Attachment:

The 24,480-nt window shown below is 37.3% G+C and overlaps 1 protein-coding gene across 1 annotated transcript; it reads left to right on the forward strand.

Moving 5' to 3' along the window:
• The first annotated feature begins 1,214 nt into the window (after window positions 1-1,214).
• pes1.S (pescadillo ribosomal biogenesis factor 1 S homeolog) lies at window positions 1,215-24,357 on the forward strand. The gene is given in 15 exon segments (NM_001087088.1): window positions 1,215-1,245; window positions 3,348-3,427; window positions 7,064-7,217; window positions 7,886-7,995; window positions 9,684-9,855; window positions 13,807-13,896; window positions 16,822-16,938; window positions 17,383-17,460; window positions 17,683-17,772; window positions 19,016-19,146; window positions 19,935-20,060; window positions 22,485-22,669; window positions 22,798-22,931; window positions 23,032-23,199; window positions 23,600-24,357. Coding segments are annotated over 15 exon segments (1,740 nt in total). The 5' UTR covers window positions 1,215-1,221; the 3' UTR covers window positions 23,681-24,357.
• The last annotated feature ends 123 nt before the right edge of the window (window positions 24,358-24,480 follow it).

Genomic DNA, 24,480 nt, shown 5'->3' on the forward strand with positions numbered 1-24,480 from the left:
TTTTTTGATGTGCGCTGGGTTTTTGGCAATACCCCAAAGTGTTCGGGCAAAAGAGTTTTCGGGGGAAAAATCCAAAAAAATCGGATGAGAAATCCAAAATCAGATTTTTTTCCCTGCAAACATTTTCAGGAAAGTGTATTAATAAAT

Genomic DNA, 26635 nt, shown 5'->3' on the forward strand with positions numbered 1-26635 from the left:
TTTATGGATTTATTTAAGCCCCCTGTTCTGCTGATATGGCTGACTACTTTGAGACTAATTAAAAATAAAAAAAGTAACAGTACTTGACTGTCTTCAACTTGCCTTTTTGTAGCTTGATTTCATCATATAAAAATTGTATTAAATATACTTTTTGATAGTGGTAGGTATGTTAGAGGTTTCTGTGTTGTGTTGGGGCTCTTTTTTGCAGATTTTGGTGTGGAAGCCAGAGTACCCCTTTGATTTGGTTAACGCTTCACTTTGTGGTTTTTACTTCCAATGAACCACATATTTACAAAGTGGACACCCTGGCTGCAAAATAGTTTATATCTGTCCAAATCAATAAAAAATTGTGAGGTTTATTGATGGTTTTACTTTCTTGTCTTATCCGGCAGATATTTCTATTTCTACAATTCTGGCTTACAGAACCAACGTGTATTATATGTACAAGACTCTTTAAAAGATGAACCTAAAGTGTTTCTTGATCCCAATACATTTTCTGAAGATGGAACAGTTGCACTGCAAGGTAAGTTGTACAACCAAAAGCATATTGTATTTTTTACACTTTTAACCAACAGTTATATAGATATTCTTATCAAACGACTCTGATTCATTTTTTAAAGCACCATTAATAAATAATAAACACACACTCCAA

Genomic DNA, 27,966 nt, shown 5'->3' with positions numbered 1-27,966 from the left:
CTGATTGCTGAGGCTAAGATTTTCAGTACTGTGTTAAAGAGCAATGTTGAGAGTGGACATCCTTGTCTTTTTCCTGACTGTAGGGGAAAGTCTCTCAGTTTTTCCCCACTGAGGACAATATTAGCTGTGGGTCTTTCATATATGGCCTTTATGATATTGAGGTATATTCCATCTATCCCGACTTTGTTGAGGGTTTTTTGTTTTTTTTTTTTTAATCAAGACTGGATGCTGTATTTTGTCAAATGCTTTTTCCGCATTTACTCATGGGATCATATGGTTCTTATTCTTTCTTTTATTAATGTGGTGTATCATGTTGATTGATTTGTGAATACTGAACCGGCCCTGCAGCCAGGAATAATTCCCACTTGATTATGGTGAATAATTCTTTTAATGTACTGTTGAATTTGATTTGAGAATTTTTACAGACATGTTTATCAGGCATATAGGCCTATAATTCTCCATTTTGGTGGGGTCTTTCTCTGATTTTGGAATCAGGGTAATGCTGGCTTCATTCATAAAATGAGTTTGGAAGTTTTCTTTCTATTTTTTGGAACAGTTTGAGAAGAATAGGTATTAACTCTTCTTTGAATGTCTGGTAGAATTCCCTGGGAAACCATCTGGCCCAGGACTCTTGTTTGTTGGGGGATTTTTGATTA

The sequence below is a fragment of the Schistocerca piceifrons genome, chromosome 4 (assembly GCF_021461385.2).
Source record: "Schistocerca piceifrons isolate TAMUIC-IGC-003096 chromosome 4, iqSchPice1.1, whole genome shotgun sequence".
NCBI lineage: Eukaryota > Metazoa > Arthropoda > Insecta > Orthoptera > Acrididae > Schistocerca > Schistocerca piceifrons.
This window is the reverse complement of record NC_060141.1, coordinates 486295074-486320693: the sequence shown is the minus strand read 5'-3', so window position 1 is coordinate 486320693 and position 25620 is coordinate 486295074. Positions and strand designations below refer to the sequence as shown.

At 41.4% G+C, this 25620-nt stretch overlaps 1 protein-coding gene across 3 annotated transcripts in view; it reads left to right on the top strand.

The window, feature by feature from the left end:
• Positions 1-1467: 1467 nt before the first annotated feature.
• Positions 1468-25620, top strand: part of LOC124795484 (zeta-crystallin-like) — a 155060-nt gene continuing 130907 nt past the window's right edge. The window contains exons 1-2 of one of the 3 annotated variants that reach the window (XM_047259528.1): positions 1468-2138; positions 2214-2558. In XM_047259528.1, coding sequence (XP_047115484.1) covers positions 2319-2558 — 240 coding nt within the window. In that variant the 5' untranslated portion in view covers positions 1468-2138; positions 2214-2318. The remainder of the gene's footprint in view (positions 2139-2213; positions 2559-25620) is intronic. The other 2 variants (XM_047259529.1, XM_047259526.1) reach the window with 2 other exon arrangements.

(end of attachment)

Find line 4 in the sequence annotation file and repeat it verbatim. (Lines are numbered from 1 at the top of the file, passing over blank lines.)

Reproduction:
• pes1.S (pescadillo ribosomal biogenesis factor 1 S homeolog) lies at window positions 1,215-24,357 on the forward strand. The gene is given in 15 exon segments (NM_001087088.1): window positions 1,215-1,245; window positions 3,348-3,427; window positions 7,064-7,217; window positions 7,886-7,995; window positions 9,684-9,855; window positions 13,807-13,896; window positions 16,822-16,938; window positions 17,383-17,460; window positions 17,683-17,772; window positions 19,016-19,146; window positions 19,935-20,060; window positions 22,485-22,669; window positions 22,798-22,931; window positions 23,032-23,199; window positions 23,600-24,357. Coding segments are annotated over 15 exon segments (1,740 nt in total). The 5' UTR covers window positions 1,215-1,221; the 3' UTR covers window positions 23,681-24,357.